Former Tottenham defender Jan Vertonghen has revealed that a sickening collision with former team-mate Toby Alderweireld left him suffering concussion symptoms for months.
During a Champions League semi-final with Ajax in the 2018-19 season, Vertonghen and his fellow Belgian Alderweireld clashed heads and the former was forced from the field of play after 39 minutes.
He featured in the second leg and also the final, which Spurs lost 2-0 to Liverpool, but Vertonghen has suggested he was in a bad way for a long period after the initial problem on April 30.
- Mourinho plays down Spurs expectations, questions Liverpool's injury crisis
- Ronaldo prefers watching UFC and boxing to football
- Messi to PSG moving closer, Klopp's final push for Wijnaldum - Transfer Notebook
He had concussion symptoms for months, and was left fearing every coming together in training or a match.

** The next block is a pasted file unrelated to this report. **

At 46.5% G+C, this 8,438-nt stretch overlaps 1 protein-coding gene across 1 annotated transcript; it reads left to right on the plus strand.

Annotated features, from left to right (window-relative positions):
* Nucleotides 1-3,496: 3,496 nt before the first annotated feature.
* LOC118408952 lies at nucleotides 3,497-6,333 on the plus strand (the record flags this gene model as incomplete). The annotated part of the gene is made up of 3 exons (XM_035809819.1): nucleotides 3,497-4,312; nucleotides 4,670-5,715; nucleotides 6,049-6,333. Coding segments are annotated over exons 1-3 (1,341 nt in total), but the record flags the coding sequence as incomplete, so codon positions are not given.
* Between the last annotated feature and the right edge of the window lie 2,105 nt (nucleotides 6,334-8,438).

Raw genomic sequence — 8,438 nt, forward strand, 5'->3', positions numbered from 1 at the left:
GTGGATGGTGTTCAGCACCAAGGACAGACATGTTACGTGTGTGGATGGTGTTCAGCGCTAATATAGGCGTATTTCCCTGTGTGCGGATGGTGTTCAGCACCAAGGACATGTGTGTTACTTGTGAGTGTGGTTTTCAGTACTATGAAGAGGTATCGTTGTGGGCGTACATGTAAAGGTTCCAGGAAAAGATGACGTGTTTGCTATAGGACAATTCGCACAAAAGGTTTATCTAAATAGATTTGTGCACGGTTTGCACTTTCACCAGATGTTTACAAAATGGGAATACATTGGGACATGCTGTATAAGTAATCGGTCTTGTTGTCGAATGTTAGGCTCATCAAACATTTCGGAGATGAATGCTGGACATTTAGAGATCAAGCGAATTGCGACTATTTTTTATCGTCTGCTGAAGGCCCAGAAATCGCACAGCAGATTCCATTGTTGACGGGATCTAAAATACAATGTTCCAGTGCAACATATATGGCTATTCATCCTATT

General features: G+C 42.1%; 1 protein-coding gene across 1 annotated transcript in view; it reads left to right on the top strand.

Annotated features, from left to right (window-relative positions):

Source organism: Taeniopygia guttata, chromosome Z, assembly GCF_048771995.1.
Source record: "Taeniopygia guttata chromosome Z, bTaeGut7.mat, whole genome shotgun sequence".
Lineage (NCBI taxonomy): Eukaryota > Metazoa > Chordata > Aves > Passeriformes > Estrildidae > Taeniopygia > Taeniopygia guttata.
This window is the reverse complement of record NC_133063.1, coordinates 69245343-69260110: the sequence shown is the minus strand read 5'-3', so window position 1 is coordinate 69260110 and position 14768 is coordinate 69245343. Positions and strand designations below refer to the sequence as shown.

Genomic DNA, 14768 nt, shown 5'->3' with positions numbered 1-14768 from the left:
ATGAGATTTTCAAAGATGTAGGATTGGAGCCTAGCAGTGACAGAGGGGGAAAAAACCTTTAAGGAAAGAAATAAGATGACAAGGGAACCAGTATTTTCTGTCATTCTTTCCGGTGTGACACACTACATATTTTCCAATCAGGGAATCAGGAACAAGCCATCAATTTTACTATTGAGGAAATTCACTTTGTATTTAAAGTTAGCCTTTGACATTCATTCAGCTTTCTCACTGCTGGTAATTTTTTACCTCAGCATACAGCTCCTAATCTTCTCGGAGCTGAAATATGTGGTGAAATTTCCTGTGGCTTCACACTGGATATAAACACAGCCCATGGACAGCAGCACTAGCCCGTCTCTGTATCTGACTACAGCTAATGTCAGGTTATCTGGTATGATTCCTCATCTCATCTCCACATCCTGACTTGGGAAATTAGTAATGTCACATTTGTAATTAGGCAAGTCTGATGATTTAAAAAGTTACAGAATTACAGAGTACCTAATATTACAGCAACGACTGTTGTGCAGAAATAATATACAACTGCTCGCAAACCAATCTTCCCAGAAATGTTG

"Lots of people don't know it but I suffered a lot from that hit: dizziness and headaches," he told Belgium’s Sporza TV on Tuesday. "This is now the first time I have talked about it. It affected me in total for nine months and that's why I couldn't bring on the field what I wanted to.
'Give me a list!' – Mourinho mocks Liverpool’s injury 'problem'
"I just didn't know what to do. It was game after game and training after training. Every time there was a new impact. Then the lockdown came and I was able to rest for two months, after that it was a lot better."
Vertonghen, who left Tottenham for Benfica in the summer, admits he felt compelled to keep on playing for the sake of his career, even though he knew it was affecting his performance.
"I had only one year of contract left, so I had to play,” the 33-year-old said. "But when I played, I played badly. Not a lot of people knew about it, that was my own choice."
Vertonghen’s admission comes on the same day lawyers for a number of former rugby players sent a letter of claim to World Rugby, the Rugby Football Union and the Welsh Rugby Union in a class-action suit that alleges a failure to protect them adequately has led to early onset of dementia.
With additional reporting from Reuters.